The Research of Practicing Gratitude
Gratitude has a ripple effect. When people practice gratitude, they are more likely to recognize the help they have received and then extend that help later. Further, through the mechanisms mentioned above, gratitude has tangible effects on your physical, psychological, and social wellness.
Gratitude as a pain reducer
An Emmons and McCullough study conducted in 2003 examined the effects of gratitude on physical well-being. Patients who kept a gratitude journal reported reduced pain symptoms and were more willing to hold themselves accountable for their health through physical activity and treatment adherence. Expressing gratitude increases feelings of vitality and decreases perceptions of pain by increasing dopamine levels.
Gratitude as a Stress Regulation Aid while reducing anxiety and depression
Neurochemically, the prefrontal cortex in your brain is responsible for the processing and managing negative emotions like violence, shame, and guilt. Expressing feelings of gratitude are responsible for an increase in neural modulation at this brain sight - creating more empathy and positive thoughts instead.
Significant studies have concluded that showing and expressing gratitude have reduced cortisol levels, the stress hormone. This results in being more resilient during emotional experiences and improved cardiac function. By increasing awareness of and acknowledging the little (good) things in your life, you can rewire your brain to manage circumstances from a broader perspective and more awareness.
Gratitude as a Diluter of Negative Emotions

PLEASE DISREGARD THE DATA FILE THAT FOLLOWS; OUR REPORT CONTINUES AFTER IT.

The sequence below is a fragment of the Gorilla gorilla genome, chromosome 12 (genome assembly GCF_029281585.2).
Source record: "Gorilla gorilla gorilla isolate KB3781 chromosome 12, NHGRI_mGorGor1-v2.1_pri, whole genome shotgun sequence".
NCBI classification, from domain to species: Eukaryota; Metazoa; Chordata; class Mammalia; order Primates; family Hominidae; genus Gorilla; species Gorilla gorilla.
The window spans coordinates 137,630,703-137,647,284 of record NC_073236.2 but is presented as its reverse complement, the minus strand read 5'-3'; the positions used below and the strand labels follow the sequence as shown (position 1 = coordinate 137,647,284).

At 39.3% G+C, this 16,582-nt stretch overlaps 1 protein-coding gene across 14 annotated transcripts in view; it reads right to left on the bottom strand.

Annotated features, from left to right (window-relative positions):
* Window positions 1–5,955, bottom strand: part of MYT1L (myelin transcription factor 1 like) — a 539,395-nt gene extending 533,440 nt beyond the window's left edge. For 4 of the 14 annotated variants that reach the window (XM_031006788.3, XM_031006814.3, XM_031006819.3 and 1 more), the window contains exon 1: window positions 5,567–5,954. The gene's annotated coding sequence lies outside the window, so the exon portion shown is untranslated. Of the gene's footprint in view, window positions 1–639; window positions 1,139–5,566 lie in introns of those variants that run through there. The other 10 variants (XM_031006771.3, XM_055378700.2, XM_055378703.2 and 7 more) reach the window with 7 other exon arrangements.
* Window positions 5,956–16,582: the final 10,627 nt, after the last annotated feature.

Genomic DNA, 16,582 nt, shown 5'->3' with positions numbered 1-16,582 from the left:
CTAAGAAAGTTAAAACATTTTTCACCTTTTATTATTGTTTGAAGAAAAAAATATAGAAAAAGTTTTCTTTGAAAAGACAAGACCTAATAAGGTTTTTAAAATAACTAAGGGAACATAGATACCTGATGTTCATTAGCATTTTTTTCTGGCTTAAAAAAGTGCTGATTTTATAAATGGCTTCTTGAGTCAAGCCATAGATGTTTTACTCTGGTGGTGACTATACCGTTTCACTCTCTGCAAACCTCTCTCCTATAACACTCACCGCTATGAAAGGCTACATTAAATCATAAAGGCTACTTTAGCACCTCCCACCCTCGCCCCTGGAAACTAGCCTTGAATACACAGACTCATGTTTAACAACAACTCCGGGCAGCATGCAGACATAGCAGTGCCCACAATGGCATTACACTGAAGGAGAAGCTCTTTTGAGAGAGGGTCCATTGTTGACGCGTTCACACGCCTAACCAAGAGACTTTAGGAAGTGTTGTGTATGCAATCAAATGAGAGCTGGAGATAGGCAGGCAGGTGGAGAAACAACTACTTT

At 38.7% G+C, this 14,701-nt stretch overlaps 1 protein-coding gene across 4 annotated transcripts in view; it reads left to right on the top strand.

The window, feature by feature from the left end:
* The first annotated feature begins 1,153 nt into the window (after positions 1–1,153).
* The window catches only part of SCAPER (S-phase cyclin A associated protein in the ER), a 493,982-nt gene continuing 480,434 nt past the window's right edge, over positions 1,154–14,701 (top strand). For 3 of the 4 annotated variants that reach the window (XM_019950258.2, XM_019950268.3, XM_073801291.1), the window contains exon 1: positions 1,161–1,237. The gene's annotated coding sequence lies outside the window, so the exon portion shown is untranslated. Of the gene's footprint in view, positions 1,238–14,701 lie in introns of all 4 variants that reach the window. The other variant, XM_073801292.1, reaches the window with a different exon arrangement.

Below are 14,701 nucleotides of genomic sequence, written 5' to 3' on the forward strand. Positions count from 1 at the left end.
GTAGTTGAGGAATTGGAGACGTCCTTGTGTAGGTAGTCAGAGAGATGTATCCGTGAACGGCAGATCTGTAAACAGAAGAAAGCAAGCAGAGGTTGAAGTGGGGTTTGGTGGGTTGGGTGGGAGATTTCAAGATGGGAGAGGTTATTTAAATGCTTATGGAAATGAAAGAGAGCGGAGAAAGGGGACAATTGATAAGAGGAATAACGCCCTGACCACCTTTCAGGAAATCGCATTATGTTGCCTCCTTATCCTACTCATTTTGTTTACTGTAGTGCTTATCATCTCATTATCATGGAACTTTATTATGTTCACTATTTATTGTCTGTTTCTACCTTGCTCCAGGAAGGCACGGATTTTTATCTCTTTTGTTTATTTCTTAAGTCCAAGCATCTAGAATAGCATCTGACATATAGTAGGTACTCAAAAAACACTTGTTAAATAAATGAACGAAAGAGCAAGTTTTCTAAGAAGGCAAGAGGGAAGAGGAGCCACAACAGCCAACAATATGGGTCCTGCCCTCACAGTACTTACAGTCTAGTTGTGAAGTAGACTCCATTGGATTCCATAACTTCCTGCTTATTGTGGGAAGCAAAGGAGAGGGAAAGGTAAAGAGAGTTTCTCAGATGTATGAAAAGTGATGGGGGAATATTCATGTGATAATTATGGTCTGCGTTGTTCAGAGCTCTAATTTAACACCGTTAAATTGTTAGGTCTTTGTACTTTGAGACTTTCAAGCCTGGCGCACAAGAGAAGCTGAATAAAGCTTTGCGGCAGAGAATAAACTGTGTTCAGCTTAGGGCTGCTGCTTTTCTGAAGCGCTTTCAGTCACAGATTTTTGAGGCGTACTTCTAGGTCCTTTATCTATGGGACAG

We know negative emotions often trump feelings of gratitude and happiness through the negativity bias and feelings of scarcity. Your limbic system is responsible for all emotional experiences. There are five regions of your brain that make up the limbic system: the amygdala, the hippocampus, the thalamus, the hypothalamus, and the cingulate gyrus. Expressing gratitude activates the hippocampus and amygdala. two regions that regulate emotions, bodily functions, and memory. In a study, participants who wrote letters of gratitude and received regular counseling felt better and recovered faster. Study participants writing about positive emotions and experiences reported feeling better than participants writing about negative emotions and experiences who reported increased depression and anxiety.
"What I hear, I forget. What I see, I remember. What I do, I understand."
Confucian Scholar Xunzi (340 - 245 BCE)
While there is overwhelming evidence of the benefits of practicing gratitude, they need to be more prevalent in the workplace, according to researchers Locklear & Sheridan. Now that you’ve read about the mechanisms and benefits of gratitude, part two of this month’s “G” is For Gratitude will soon provide a guide to operationalizing the science of gratitude so that you can integrate more gratitude into your workspace. This moment is the time, your call to action, to put what you read to the test. Regardless of how you feel about the science or a gratitude practice in your life - the overwhelming research says it will help. You don’t have to believe; you just have to do it. Stay tuned for the next article to help guide you in bringing gratitude practices to work and home.